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A Serious Question About Some Very Vintage ClarinetVintage, Stuff

#1
I happened across an Ebay Auction for a late 70's Vintage LaVoz reed guard and several boxes of unused Vandoren 3-3.5 reeds and a box of 2 1/2 Symmetricut reeds from the same period. The story on this was that they were found in an estate sale lot. I bid on the package for the LaVoz Aluminum Reed Guard and won every thing for 10.00 (free shipping from Michigan) The reed guard was worth the 10.00 alone. As I said though, I also got 7 10 packs of the VanDoren Reeds (all never opened) and the unopened 25 box of Symmetricuts.

My question is do you think that after all those years, these reeds would still be useable? I've yet to really go through each box of reeds as they just arrived less than 30 minutes ago via USPS but I am just wondering if reed cane would still be viable after 30 + years, Either way, I have an excellent reed guard. But if the reeds are still good, man what a find. :) What do you guys think?
 

TrueTone

College Student who likes wind instruments & music
#2
I'd think that if they weren't opened they'd probably still be useable.
Doesn't [MENTION=146]Steve[/MENTION] still use some purple box vandorens? At least I remember him using them from when he wrote his mouthpiece reviews.
 

Steve

Clarinet CE/Moderator
Staff member
CE/Moderator
#3
I've got a few
IMG_8720.JPG

Are they all perfectly good to use?
You'll have to do that on a reed by reed basis. Some may be really dried out and have weird colored strips through them. Others may be perfectly fine though dry.

About 6 years ago an old local music store went out of business. I bought them out of their reeds primarily for the 1970's Selmer Soloist reeds. They play great. I also got a ton of a variety of everything else you can think of. I also go about boxes and boxes of alto clarinet reeds .. luckily someone bought all those.

I really like those aluminum LaVoz reed guards. I use them all the time and bought a few from eBay. You got a good deal for what you buy, if I saw that I would have bought it.
 

Steve

Clarinet CE/Moderator
Staff member
CE/Moderator
#5
I'd think that if they weren't opened they'd probably still be useable.
Doesn't @Steve still use some purple box vandorens? At least I remember him using them from when he wrote his mouthpiece reviews.
I've been meaning (for years) to do a reed review with these old reeds. I have dozens of brands that you've never heard of.
I want to review the thin vs thick fibers in them and various cuts. Plus the really oddity ones.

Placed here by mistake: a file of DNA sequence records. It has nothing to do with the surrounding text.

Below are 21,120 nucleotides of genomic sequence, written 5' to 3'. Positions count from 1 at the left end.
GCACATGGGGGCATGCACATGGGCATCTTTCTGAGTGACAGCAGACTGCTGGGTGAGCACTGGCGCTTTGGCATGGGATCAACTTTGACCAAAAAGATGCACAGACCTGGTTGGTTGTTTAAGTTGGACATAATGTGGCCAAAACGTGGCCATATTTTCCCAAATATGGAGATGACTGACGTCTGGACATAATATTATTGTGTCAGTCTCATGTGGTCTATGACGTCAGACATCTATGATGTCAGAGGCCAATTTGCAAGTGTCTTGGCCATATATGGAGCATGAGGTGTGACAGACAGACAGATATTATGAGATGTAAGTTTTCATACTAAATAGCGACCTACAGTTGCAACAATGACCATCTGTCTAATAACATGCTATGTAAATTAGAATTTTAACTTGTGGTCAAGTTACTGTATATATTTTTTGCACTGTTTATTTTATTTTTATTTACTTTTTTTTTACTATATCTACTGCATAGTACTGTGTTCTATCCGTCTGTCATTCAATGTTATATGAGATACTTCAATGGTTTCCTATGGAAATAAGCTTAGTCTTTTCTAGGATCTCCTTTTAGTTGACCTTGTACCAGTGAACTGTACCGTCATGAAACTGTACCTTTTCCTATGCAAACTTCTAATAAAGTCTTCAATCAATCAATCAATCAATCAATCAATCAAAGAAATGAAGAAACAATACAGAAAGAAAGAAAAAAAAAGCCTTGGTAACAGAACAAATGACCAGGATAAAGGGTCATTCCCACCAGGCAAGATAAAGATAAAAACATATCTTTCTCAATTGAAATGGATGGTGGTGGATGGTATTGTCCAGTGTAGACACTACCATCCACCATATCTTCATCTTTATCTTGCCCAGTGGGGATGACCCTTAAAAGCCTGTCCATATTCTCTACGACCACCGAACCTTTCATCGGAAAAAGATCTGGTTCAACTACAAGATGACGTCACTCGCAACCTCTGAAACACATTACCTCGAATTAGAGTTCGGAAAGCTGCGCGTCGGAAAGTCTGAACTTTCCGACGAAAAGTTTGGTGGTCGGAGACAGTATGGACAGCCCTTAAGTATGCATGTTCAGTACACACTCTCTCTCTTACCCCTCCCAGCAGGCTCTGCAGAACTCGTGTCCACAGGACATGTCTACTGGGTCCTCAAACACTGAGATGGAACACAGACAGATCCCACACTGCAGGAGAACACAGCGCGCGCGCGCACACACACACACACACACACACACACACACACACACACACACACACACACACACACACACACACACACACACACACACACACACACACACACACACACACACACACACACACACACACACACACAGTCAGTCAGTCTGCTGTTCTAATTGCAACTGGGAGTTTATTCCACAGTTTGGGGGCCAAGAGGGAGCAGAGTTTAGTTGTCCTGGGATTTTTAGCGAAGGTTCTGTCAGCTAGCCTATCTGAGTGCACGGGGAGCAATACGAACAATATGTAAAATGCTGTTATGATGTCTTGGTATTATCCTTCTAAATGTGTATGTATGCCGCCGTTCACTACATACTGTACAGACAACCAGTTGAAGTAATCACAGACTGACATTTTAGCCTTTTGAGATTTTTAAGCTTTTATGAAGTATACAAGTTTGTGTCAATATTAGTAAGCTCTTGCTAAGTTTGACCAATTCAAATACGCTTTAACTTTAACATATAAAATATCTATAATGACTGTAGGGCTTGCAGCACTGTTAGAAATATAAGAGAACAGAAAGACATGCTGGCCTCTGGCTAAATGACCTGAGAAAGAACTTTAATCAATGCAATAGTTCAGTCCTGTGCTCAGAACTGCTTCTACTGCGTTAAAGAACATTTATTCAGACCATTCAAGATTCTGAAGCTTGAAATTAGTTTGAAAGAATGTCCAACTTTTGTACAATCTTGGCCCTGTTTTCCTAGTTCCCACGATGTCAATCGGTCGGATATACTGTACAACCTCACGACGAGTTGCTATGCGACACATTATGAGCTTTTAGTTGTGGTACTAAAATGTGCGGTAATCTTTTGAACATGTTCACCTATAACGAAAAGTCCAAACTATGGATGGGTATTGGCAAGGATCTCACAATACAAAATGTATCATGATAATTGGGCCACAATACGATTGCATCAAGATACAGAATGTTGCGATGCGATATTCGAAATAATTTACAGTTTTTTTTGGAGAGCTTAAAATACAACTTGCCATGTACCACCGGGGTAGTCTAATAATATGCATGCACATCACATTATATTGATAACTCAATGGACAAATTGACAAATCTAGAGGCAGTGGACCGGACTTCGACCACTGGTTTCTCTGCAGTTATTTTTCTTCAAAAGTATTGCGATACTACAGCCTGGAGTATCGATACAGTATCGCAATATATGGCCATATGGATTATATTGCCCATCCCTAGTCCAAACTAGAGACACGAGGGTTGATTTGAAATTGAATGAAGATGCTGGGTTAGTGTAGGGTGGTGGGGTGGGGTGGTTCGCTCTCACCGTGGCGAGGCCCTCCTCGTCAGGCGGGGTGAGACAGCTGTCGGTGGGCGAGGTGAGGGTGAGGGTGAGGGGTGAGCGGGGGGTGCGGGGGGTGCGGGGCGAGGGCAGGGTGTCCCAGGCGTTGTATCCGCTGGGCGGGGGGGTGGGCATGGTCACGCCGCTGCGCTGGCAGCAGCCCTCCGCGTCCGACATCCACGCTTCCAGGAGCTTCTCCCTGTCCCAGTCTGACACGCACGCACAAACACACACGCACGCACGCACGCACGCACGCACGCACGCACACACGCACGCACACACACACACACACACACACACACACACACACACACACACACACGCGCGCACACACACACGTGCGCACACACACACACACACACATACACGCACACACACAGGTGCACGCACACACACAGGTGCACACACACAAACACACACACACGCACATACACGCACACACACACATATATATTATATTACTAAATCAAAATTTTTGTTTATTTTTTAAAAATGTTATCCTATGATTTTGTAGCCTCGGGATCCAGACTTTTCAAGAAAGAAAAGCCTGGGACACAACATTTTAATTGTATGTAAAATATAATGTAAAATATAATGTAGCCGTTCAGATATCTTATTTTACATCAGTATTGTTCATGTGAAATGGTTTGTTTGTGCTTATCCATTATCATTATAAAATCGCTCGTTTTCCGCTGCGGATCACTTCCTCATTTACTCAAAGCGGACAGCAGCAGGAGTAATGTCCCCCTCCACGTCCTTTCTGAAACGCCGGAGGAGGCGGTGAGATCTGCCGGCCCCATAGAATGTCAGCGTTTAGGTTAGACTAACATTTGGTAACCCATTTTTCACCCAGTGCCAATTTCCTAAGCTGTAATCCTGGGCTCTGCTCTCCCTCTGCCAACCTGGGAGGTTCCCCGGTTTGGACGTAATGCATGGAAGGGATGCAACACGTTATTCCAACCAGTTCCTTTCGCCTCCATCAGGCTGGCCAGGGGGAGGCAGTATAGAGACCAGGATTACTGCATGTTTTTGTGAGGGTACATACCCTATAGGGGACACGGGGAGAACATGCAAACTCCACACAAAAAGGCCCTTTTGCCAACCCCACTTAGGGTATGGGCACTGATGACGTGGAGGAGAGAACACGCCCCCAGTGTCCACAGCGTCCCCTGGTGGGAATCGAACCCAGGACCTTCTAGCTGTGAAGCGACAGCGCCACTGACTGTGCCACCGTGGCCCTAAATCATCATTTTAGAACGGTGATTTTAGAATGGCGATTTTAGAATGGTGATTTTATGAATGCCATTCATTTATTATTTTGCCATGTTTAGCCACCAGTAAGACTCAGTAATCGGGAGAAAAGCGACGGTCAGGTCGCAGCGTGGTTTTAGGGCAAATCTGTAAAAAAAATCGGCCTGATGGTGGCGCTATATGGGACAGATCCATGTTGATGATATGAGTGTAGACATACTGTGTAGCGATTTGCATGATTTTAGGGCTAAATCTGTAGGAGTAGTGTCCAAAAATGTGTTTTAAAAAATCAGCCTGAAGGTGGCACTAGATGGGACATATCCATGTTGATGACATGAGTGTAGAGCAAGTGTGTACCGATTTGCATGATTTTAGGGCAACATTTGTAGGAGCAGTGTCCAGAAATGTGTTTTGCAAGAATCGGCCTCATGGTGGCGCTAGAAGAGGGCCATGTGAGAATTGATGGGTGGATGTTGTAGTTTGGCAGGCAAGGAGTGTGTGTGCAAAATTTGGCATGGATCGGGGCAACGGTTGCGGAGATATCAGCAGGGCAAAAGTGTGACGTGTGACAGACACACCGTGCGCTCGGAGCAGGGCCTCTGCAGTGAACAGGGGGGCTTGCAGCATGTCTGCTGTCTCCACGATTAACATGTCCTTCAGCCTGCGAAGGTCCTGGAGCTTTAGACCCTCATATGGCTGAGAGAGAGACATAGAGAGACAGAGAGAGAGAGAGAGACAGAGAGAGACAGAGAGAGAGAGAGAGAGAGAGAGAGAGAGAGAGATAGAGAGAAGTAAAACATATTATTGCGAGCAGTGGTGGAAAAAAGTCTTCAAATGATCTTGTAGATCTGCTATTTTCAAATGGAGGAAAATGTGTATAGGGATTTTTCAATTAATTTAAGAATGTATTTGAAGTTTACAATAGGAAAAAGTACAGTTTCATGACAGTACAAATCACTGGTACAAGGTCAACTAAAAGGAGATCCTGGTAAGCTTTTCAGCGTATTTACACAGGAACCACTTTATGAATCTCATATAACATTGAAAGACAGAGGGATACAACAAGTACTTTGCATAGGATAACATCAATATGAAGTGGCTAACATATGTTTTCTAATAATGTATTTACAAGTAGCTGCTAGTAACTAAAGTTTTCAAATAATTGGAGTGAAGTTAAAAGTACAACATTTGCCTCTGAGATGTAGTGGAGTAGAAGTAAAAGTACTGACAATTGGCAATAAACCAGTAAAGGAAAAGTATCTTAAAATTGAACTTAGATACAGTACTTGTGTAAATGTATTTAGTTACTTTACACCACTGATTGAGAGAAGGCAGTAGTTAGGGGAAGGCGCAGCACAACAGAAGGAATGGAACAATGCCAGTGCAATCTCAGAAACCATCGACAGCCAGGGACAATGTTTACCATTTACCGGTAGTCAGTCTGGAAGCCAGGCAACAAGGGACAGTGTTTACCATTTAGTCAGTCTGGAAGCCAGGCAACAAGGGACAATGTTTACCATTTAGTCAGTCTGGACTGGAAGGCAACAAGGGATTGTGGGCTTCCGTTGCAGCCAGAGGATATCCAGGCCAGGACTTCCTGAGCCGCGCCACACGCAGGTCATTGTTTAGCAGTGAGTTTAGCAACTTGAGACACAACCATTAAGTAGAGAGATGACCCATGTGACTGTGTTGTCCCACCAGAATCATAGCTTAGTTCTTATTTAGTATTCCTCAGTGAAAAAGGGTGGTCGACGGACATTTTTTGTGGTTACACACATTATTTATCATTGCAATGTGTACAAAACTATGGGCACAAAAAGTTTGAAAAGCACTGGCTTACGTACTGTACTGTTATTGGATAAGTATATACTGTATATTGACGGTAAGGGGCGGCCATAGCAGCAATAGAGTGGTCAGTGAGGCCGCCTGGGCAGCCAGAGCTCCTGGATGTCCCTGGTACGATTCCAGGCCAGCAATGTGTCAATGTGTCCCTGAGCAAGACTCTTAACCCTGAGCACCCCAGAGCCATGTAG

Strength-wise, generally, I learned a several decades ago to look at the reed with a back light. you'll find (at least back then) that the higher quality reeds had much thinner reed fibers. And generally the reeds vibrate more "freely". Then cheaper ones have much larger fibers in the cane. And of course the various cuts. You can see all this stuff by backlighting the reeds.

A month ago when my daughter started clarinet I all had was 3-1/2 reeds. I used a flashlight and backlight the reeds and shaved them down until I was confident she could play them. Got them to around a 2-1/2ish from the looks of it, she was able to play them, then I shaved them down a bit more to about a 2 or so. Then she played them fairly effortlessly. Then I ordered a box of 2s so I didn't have to shave any more down. But I was able to accomplish that from just knowing what they look like looking through the reed without playing them.
 

TrueTone

College Student who likes wind instruments & music
#6
I've been meaning (for years) to do a reed review with these old reeds. I have dozens of brands that you've never heard of.
I want to review the thin vs thick fibers in them and various cuts. Plus the really oddity ones.

Strength-wise, generally, I learned a several decades ago to look at the reed with a back light. you'll find (at least back then) that the higher quality reeds had much thinner reed fibers. And generally the reeds vibrate more "freely". Then cheaper ones have much larger fibers in the cane. And of course the various cuts. You can see all this stuff by backlighting the reeds.

A month ago when my daughter started clarinet I all had was 3-1/2 reeds. I used a flashlight and backlight the reeds and shaved them down until I was confident she could play them. Got them to around a 2-1/2ish from the looks of it, she was able to play them, then I shaved them down a bit more to about a 2 or so. Then she played them fairly effortlessly. Then I ordered a box of 2s so I didn't have to shave any more down. But I was able to accomplish that from just knowing what they look like looking through the reed without playing them.
I'd be very interested in seeing reviews of some old reeds.
Only rarer ones I've really had contact with were with my Eb: a mix of "Leon Leroy," "Le Pactole," Buffet Soloiste, and (probably purple box or earlier) Vandoren.
Only 4 aren't broken, and I've never tried playing on them.

I got to see some older reeds in a store in Birmingham recently though, they were behind the counter, I specifically remember seeing several sealed boxes of purple box vandorens for bass clarinet, along with brown box ricos and a couple of.other odd brands.
 
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